New Medications

While computers will help make surgery safer and more efficient, I expect that operations for sinusitis will actually become much less common in the future. Surgery will still be needed for those whose sinusitis stems from anatomical abnormalities present at birth or caused by trauma later in life.

But most of the people we currently consider Intermediates and Systemics won’t need surgery, because of the introduction of new medications and techniques that address the root cause of an individual’s sinusitis.

The continued development of longer-acting and more broadspectrum antibiotics is one example where drug development will be helpful in the near future.

But the biggest impact on sinusitis over the next ten years is likely to be the development of whole new classes of medications that reduce inflammation and shrink or prevent polyps.

Trials are currently under way to test the effectiveness of drugs that block the inflammatory response (including one called anti-IL5) and inhibit the immune trigger (including one called anti-IgE) that can lead to sinusitis.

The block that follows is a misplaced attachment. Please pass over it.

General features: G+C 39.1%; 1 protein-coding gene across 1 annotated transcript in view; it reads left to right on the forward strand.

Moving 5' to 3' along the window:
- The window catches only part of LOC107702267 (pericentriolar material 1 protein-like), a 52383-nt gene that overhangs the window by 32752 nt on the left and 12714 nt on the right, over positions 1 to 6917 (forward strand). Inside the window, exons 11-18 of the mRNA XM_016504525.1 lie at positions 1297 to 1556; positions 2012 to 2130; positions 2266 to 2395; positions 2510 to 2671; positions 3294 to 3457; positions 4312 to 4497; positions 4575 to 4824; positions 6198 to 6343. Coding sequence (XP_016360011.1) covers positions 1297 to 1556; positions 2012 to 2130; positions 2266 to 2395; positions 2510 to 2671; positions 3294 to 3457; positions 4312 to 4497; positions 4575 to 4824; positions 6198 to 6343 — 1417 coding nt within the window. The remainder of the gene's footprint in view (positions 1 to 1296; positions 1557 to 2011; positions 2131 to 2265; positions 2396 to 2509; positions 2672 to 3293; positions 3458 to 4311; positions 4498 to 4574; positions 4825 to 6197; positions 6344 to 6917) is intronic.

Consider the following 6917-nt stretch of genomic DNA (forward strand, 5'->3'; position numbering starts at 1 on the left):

Another trial is planned to study the effectiveness of a drug called imatinib in patients with sinusitis. This medication is known to block the formation of eosinophils, key inflammatory cells found in diseased sinus tissue.

Ultimately, the continued development of improved drug delivery systems such as time-release oral medications and patches worn on the skin that release a continual low dose will free people from having to take these and other new medications every day.